Upton had been billed as a potential No. 1 overall pick since a standout performance as a 14-year-old at the Area Code Games. While many young players have struggled, Upton never faltered, maintaining his status by continually excelling at showcases and on U.S. national teams.
"I heard that talk," Upton said, "The way I dealt with it was by playing the way I had been playing, trying to keep the pressure off my back."
Few high school players in recent memory can compare to Upton. He's considered slightly better than B.J. was at the same stage of their careers, as the 6-foot-2, 187-pound Justin is stronger, faster and more advanced as a hitter. The only real knock on Justin, as with B.J., is that he's erratic making throws from shortstop.
While some scouts have said they would move Upton to center field and envisioned him becoming the next Ken Griffey Jr., Rizzo said the Diamondbacks believe he can play shortstop and have no plans to change his position. Once he signs, Upton will begin his professional career at Missoula in the Rookie-level Pioneer League.
Baseball sources indicate that in preliminary discussions, Arizona opened with a $4 million straight bonus, while the Uptons (advised by Larry Reynolds) countered with a contract similar to the $5.5 million big league contract the club gave Drew. While Rizzo said there were no guarantees, he hoped to get Upton out playing quickly.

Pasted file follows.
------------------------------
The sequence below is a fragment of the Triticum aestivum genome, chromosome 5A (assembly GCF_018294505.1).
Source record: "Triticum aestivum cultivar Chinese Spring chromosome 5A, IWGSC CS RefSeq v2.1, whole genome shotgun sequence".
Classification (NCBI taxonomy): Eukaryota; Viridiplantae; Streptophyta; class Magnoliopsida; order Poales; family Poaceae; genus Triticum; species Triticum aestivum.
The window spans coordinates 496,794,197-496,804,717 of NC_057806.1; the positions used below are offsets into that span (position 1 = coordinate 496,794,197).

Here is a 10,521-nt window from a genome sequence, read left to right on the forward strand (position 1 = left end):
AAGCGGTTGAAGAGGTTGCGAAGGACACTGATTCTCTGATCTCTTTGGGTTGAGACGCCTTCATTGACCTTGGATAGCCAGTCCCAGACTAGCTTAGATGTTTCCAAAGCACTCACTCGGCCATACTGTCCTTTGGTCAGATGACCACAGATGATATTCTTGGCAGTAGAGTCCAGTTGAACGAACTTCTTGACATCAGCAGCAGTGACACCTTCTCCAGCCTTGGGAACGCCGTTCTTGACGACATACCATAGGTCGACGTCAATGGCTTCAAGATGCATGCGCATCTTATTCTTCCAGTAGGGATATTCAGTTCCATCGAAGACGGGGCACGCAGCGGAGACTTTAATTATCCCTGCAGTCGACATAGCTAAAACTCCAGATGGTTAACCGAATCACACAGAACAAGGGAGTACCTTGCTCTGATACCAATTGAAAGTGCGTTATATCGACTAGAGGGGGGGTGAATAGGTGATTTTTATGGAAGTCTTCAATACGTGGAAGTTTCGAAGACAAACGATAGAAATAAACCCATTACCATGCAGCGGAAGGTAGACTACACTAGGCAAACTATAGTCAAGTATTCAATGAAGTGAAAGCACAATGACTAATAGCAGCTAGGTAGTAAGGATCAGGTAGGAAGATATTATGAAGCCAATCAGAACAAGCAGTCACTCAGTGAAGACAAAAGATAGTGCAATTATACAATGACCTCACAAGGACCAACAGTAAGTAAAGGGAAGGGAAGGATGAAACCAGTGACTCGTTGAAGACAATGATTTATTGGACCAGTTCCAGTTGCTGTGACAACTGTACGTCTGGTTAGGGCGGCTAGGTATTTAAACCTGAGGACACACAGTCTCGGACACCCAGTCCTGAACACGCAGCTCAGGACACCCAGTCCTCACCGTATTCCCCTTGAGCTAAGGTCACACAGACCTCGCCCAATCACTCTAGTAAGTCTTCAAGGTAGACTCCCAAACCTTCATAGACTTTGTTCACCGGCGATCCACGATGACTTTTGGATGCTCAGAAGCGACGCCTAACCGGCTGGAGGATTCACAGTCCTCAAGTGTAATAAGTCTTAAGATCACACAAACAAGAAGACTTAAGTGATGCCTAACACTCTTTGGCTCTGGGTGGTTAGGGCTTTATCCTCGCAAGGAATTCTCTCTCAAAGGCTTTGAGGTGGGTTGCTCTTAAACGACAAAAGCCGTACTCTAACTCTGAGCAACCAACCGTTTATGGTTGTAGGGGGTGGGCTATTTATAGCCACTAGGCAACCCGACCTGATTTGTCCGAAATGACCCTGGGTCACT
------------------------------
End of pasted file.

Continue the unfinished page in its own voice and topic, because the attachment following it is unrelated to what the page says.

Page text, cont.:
Royals Grab Gordon At No. 2
Most teams ranked Upton and Nebraska third baseman Alex Gordon, a five-tool player who's the most complete hitter in college baseball, as the top two prospects in the draft. Though some clubs thought the Royals might try to save some money on the No. 2 pick, they insisted otherwise all along and proved it by taking Gordon, who may command a major league deal worth approximately $5 million.
With the third choice, the Mariners made a late switch from their initial preference for Long Beach State shortstop Troy Tulowitzki. They took Southern California catcher Jeff Clement, a power hitter who holds the national high school record with 75 homers.